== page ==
In September 2020 at GSMA Thrive Africa, the GSMA CleanTech programme published a report on renewable energy – ‘Renewable Energy for Mobile Towers’. This short video summarises the key trends highlighted in the report.
As the industry implements strategies to achieve net zero greenhouse gas emissions by 2050 in line with the Paris Agreement, it is critical to accelerate the transition to more green and sustainable forms of energy production. To support this global effort, the GSMA CleanTech programme conducted this landscaping study to better understand the scale of the challenge in converting diesel-powered mobile towers with bad-grid connections and off-grid mobile towers to renewable energy solutions.
The study reviewed the industry and energy portfolios of 91 low- and middle-income countries (LMICs) spanning across Asia, Africa and LATAM regions. Through this process seven countries – Bangladesh, Democratic Republic of the Congo, Fiji, Mali, Myanmar, Peru and Uganda – were identified as ‘representative’ countries for an in-depth stakeholder study. Using insights from stakeholder interviews, key trends and opportunities to switch off-grid and bad-grid sites to renewable energy sources were mapped out.
The size of the problem
Our research estimated that in Q1 2020, 88 per cent of off-grid and bad-grid tower sites still ran on diesel energy, resulting in an estimated seven million tonnes of CO2 emission per annum.
Although the total proportion of off-grid sites has reduced since 2014, owing to both the industry efforts to adopt cleaner energy practices and the growth of the national grid in Asia, the study highlighted that there’s a substantial opportunity to address key barriers in transitioning off-grid and bad-grid locations to renewable solutions.
Key trends and opportunities
Trends seen in the mobile tower management ecosystem:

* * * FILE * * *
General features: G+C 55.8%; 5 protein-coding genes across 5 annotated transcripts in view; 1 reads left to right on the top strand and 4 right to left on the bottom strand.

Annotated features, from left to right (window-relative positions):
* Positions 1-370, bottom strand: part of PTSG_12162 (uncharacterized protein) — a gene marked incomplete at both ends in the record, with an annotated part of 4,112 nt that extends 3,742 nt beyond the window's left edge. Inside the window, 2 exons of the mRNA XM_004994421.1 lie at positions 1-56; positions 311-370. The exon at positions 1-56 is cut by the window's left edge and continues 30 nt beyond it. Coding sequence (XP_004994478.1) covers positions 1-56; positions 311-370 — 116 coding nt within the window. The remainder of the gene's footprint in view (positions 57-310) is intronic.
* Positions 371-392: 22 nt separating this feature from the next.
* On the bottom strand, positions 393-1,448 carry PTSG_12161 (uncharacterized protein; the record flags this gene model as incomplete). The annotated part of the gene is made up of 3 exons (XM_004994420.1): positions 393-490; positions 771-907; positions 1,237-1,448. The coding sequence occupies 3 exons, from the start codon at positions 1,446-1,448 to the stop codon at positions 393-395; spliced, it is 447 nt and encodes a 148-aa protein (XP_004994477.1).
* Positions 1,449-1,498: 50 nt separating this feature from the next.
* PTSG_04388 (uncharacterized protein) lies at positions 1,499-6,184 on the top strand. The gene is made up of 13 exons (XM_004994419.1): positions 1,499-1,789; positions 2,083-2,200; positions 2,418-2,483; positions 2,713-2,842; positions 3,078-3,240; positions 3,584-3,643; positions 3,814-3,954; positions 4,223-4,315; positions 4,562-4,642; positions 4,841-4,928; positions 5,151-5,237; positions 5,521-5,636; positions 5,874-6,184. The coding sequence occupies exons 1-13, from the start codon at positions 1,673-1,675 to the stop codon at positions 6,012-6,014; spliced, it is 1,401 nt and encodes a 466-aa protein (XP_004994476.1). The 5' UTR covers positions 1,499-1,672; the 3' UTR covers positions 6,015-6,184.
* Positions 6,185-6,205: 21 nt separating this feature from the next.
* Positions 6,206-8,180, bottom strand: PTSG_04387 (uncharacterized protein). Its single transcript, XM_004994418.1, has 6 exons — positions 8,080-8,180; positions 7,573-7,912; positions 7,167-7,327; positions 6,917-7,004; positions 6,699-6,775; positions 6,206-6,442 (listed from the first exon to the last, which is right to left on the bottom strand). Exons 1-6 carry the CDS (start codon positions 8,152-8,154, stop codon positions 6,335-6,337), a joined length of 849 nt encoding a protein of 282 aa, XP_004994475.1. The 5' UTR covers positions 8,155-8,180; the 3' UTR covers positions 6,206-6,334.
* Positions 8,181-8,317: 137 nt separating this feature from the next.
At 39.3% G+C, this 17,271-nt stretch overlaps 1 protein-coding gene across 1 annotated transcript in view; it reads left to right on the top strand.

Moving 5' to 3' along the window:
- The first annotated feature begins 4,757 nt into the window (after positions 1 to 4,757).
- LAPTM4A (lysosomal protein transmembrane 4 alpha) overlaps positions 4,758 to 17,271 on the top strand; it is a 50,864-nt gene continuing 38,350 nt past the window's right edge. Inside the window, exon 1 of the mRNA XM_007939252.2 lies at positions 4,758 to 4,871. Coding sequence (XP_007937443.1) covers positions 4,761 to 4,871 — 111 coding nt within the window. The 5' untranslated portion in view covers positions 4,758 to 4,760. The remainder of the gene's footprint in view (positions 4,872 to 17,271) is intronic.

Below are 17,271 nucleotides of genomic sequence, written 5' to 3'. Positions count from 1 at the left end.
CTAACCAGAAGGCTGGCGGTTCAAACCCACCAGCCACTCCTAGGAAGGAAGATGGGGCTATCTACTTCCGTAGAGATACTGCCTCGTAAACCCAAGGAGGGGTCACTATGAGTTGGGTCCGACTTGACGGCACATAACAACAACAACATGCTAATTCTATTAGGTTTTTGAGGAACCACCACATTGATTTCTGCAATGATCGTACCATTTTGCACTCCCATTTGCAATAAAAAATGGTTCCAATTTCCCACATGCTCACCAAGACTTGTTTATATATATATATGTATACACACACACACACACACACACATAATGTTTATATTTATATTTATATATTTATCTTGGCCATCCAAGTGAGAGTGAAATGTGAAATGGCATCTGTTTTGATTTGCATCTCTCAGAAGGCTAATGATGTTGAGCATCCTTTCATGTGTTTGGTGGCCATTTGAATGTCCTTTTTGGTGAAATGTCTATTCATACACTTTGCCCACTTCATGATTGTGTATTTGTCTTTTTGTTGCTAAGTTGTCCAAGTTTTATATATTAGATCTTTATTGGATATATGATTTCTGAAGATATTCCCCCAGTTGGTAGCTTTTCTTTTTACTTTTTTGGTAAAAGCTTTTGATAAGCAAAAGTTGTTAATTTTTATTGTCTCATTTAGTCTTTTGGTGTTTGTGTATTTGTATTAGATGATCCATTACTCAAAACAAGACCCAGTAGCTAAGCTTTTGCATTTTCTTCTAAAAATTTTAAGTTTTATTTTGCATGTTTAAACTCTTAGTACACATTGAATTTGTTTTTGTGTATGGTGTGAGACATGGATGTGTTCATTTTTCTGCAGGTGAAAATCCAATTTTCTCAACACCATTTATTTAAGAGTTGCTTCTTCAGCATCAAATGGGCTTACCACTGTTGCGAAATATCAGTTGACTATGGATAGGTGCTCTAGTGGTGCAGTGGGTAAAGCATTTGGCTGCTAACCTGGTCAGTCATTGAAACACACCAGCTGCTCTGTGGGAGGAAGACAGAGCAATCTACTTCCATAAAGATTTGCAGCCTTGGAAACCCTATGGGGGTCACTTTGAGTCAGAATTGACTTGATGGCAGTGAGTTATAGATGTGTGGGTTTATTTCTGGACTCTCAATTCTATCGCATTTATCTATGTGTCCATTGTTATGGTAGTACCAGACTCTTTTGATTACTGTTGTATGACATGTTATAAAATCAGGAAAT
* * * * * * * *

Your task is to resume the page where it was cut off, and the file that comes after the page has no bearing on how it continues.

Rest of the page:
- The tower-sharing model has transformed tower ownership and how renewable energy business models are assessed and evaluated.
Almost 70 per cent of global towers are owned by TowerCos. Mobile network operators (MNOs) and TowerCos assess the business case for tower energy management quite differently.
- Energy service companies (ESCOs) have an important role to play in the industry’s progression towards renewable energy.
However, the model of how an ESCO could manage mobile tower energy supplies has not yet been demonstrated at scale. There is an opportunity for ESCOs to standardise their pricing models and work towards win-win business models with MNOs or TowerCos.
- Small cell sites and Anchor-Business-Community (ABC) mini-grid models have the potential to bring connectivity and electrification to rural areas.
The ABC mini-grid model using MNO towers as the anchor customer, was previously considered to have a high potential to drive adoption of renewable energy in the industry. However, the model hasn’t scaled over recent years and has encountered multiple barriers for adoption. (These have also been documented by GSMA M4D Utilities programme.) Small cell sites fully powered by renewable sources have been set up on a Network as a Service (NaaS) model. This approach, as seen in the example of Africa Mobile Networks, may have potential to scale.
Trends that’s linked to MNO and TowerCO operations:
- Available capital expenditure (CapEx) for renewables competes with network expansion and upgrade priorities.
The limited MNO CapEx available is stretched between expansion and upgrade of their network. As a result, they have limited CapEx available for renewable energy.
- Improved access to electricity from national grids is disincentivising investments in renewable energy, but net metering may reverse this.
National grids have grown significantly over the last five years, especially in Asia. This has helped to reduce the total number of off-grid sites. Further grid expansion could be a strong opportunity if the growth of the grid is transparent and if some of the on-grid renewable policies are strongly enacted.
- Many LMICs need enabling telecom and energy sector policies and regulatory frameworks that incentivise renewable energy.
A supportive telecom and energy policy environment would help MNOs and TowerCos to switch more towers to renewable energy. There is a significant opportunity to engage with energy and telecom authorities to work towards an enabling policy environment.
The GSMA CleanTech report, explores how these trends affect the seven lighthouse countries, which in large part are representative of the sub-regions they are based in. While the process of converting to renewable energy is a challenge, we believe it can be achieved with a multi-stakeholder, participative and inclusive process.